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exactly 0.8.6.1

Tests a command line program by executing it in a temporary sandbox directory and inspecting its result.

Package Documentation

Tests a command line program by executing it in a temporary sandbox directory and inspecting its result.

Or tests properties of existing files, directories etc.

Supports individual test cases and test suites.

Exactly has a Wiki, and an introduction by examples.

It also has a built in help system, which can, among other things, generate this Reference manual.

TEST CASES

A test case is written as a plain text file.

Testing stdin, stdout, stderr, exit code

The following checks that your new my-contacts-program reads a contact list from stdin, and is able to find the email of a person:

[setup]

stdin --file some-test-contacts.txt

[act]

my-contacts-program get-email-of --name 'Pablo Gauss'

[assert]

exitcode = 0

stdout equals <<EOF
pablo@gauss.org
EOF

stderr empty

If the file ‘contacts.case’ contains this test case, then Exactly can execute it:

> exactly contacts.case
PASS

“PASS” means that all assertions were satisfied.

This test assumes that

  • the system under test - my-contacts-program - is is found in the same directory as the test case file
  • the file “some-test-contacts.txt” (that is referenced from the test case) is found in the same directory as the test case file

The home and act-home instructions can be used to change the directories where Exactly looks for files referenced from the test case.

Testing side effects on files and directories

A test case is executed in a temporary sandbox directory, so files and directories can be created and deleted without modifying a source code repo.

The following tests a program that classifies files as either good or bad, by moving them to the appropriate output directory:

[setup]

dir input-files
dir output-files/good
dir output-files/bad

file input-files/a.txt <<EOF
GOOD contents
EOF

file input-files/b.txt <<EOF
bad contents
EOF

[act]

classify-files-by-moving-to-appropriate-dir GOOD .

[assert]

dir-contents input-files empty

exists --file output-files/good/a.txt
dir-contents  output-files/good num-files = 1

exists --file output-files/bad/b.txt
dir-contents  output-files/bad num-files = 1

Testing and transforming the contents of files

The contents instruction tests the contents of a file. It can also test a transformed version of a file, by applying a “file transformer”.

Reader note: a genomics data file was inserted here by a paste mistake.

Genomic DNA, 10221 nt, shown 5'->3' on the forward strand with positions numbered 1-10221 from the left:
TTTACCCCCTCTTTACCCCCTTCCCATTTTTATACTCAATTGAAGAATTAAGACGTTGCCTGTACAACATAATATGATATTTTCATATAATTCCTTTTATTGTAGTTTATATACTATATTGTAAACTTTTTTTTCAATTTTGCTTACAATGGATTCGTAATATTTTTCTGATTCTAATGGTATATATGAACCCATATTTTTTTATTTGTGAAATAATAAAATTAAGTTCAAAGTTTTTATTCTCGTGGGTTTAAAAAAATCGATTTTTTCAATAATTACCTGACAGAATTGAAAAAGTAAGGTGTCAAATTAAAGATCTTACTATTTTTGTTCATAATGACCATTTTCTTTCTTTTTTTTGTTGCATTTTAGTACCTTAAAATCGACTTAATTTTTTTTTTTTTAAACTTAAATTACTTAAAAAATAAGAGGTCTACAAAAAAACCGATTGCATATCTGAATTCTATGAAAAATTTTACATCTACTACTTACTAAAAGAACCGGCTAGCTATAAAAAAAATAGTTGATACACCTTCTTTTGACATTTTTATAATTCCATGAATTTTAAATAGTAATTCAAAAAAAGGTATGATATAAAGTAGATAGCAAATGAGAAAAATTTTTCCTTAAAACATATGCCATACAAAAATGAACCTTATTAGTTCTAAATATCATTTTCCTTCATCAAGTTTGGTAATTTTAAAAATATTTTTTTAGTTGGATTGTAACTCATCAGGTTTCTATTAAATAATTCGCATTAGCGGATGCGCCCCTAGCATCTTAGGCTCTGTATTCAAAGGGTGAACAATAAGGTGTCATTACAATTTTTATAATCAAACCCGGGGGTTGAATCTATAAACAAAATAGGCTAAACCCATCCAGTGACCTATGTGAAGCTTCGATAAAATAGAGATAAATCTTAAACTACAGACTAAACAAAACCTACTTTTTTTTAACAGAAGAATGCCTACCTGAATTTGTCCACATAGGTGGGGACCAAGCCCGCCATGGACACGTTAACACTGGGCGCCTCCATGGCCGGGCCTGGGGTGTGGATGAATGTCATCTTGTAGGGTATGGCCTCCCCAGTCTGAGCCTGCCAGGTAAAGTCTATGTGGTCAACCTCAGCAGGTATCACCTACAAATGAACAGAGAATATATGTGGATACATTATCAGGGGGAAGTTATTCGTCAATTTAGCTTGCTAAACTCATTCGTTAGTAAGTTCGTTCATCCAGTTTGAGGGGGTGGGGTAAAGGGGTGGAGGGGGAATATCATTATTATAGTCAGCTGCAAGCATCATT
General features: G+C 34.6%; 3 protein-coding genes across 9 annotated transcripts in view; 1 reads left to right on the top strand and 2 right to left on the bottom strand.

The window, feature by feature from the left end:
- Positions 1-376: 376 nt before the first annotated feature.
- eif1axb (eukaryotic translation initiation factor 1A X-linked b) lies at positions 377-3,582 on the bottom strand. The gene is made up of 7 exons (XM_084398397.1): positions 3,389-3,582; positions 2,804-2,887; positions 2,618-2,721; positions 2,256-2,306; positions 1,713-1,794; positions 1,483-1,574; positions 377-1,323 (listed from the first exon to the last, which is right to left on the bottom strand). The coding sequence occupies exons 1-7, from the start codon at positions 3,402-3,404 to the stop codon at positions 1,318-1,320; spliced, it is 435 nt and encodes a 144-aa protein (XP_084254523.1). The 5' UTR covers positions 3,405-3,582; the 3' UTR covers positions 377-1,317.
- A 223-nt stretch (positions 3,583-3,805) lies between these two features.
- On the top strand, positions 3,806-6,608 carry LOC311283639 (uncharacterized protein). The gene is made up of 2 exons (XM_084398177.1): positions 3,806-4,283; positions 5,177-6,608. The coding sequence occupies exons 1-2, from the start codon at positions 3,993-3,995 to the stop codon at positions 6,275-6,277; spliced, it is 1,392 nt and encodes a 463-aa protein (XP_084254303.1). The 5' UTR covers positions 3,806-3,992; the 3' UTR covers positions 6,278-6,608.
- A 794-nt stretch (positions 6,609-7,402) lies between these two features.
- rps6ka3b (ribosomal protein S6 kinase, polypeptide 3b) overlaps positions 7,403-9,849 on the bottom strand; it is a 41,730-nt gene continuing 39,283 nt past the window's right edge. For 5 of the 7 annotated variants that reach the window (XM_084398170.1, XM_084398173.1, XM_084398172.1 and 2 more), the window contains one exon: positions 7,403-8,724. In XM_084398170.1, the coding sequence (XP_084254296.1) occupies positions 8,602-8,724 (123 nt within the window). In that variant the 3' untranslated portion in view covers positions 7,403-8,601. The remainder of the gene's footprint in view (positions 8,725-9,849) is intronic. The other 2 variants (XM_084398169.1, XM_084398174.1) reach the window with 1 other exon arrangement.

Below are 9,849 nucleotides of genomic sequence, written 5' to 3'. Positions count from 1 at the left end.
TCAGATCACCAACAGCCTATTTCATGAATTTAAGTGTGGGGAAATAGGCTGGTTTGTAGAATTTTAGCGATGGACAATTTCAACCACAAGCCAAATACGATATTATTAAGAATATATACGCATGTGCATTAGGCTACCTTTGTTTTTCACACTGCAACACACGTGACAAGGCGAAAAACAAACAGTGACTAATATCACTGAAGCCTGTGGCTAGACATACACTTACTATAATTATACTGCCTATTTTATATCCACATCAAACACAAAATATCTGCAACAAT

Such a “file transformer” may be given a name using the def instruction to make the test easier to read.

The following test case tests that “timing lines” are output as part of a log file “log.txt”.

The challenge is that the (fictive) log file contains non-timing lines that we are not interested in, and that timing lines contains a time stamp of the form “NN:NN”, whos exact value we are also not interested in.

A “file transformer” is used to extract all timing lines and to replace “NN:NN” time stamps with the constant string TIMESTAMP:

[act]

my-system-under-test-that-writes-log-file

[assert]

contents log.txt --transformed GET_TIMING_LINES equals <<EOF
timing TIMESTAMP begin
timing TIMESTAMP preprocessing
timing TIMESTAMP validation
timing TIMESTAMP execution
timing TIMESTAMP end
EOF

[setup]

def line-matcher     IS_TIMING_LINE     = regex ^timing

def file-transformer REPLACE_TIMESTAMPS = replace [0-9]{2}:[0-9]{2} TIMESTAMP

def file-transformer GET_TIMING_LINES   = select IS_TIMING_LINE | REPLACE_TIMESTAMPS

The --transformed option does not modify the tested file, it just applies the assertion to a transformed version of it.

Using shell commands

Shell commands can be used both in the “act” phase (the system under test), and in other phases, using “$”.

[setup]

$ touch file

[act]

$ echo ${PATH}

[assert]

$ tr ':' '\n' < ../result/stdout | grep '^/usr/local/bin$'

A shell command in the “assert” phase becomes an assertion that depends on the exit code of the command.

Testing source code files

The actor instruction can specify an interpreter to test a source code file:

[conf]

actor = --file python

[act]

my-python-program.py 'an argument'

[assert]

stdout equals <<EOF
Arguments: an argument
EOF

Experimenting with source code

The “source interpreter” actor treats the contents of the “act” phase as source code. It’s probably most useful as a tool for experimenting:

[conf]

actor = --source bash

[act]

var='hello world'
echo ${var:5}

[assert]

stdout equals <<EOF
world
EOF

or for running a source file in a sandbox:

> exactly --actor bash my-script.sh
PASS

This is more useful combined with --act (see below).

[act] is the default phase

[act] is not needed to indicate what is being checked, since the “act” phase is the default phase.